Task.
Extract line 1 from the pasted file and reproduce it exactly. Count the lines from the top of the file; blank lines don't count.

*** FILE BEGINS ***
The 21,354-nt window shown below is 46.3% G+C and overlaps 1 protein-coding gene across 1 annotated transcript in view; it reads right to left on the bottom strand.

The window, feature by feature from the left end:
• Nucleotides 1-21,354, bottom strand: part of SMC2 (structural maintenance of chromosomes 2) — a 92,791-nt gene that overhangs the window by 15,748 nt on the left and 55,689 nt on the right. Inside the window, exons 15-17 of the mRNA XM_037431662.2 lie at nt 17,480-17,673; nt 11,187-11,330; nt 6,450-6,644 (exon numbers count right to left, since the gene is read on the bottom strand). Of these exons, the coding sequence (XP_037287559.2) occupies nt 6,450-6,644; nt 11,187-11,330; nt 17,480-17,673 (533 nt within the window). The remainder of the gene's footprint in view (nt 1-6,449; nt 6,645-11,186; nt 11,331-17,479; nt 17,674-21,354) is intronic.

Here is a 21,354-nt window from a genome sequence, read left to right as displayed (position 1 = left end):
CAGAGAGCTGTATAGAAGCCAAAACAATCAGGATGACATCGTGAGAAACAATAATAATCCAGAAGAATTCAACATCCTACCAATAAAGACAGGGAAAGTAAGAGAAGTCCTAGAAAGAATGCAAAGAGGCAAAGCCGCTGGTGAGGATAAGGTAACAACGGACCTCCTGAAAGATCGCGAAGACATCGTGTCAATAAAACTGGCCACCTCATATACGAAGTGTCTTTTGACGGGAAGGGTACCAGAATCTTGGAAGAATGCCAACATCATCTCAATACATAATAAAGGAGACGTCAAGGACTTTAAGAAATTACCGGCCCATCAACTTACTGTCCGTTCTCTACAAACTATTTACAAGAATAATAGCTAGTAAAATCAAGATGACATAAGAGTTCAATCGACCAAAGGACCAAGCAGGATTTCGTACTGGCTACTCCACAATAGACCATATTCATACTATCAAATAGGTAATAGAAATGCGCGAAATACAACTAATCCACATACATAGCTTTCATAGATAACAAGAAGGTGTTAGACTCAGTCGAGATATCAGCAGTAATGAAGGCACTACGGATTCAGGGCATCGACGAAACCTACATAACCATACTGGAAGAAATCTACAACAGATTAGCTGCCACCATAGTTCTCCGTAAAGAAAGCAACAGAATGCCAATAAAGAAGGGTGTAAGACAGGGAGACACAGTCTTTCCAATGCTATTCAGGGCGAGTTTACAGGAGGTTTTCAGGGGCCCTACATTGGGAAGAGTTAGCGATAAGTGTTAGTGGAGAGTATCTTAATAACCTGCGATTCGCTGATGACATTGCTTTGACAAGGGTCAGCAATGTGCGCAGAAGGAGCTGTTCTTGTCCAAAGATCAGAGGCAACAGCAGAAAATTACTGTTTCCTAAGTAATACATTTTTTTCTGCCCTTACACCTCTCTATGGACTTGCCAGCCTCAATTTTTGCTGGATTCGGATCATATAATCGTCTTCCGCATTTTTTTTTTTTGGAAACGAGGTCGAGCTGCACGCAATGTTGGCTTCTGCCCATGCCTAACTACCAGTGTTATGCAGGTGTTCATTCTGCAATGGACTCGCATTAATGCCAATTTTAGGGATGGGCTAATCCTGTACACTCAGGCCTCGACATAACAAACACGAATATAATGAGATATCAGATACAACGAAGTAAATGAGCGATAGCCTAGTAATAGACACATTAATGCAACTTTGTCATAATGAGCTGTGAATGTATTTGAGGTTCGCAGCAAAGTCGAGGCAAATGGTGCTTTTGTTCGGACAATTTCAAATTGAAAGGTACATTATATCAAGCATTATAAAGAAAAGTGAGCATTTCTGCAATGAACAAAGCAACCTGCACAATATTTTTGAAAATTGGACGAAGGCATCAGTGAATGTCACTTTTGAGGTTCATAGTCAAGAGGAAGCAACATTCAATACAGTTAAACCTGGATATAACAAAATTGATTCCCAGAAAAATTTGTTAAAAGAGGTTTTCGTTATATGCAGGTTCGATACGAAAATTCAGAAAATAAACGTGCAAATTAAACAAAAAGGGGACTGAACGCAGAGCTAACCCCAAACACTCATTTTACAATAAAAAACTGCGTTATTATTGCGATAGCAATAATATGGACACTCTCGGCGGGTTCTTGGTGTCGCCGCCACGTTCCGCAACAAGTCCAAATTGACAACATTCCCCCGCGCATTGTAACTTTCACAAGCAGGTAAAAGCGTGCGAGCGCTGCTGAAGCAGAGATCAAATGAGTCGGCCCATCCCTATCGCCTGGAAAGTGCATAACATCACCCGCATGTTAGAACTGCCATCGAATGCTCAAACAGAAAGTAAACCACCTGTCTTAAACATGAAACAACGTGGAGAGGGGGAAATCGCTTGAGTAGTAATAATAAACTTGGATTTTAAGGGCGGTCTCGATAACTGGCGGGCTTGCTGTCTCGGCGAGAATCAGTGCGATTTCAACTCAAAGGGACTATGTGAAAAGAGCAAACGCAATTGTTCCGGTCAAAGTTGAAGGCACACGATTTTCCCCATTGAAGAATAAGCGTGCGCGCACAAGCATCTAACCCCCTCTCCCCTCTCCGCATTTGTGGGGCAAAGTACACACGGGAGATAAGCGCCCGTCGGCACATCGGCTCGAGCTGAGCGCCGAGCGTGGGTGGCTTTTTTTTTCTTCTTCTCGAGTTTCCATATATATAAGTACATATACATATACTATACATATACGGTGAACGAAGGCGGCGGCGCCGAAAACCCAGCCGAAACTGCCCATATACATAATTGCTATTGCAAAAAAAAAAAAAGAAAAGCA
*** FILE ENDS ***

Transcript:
The 21,354-nt window shown below is 46.3% G+C and overlaps 1 protein-coding gene across 1 annotated transcript in view; it reads right to left on the bottom strand.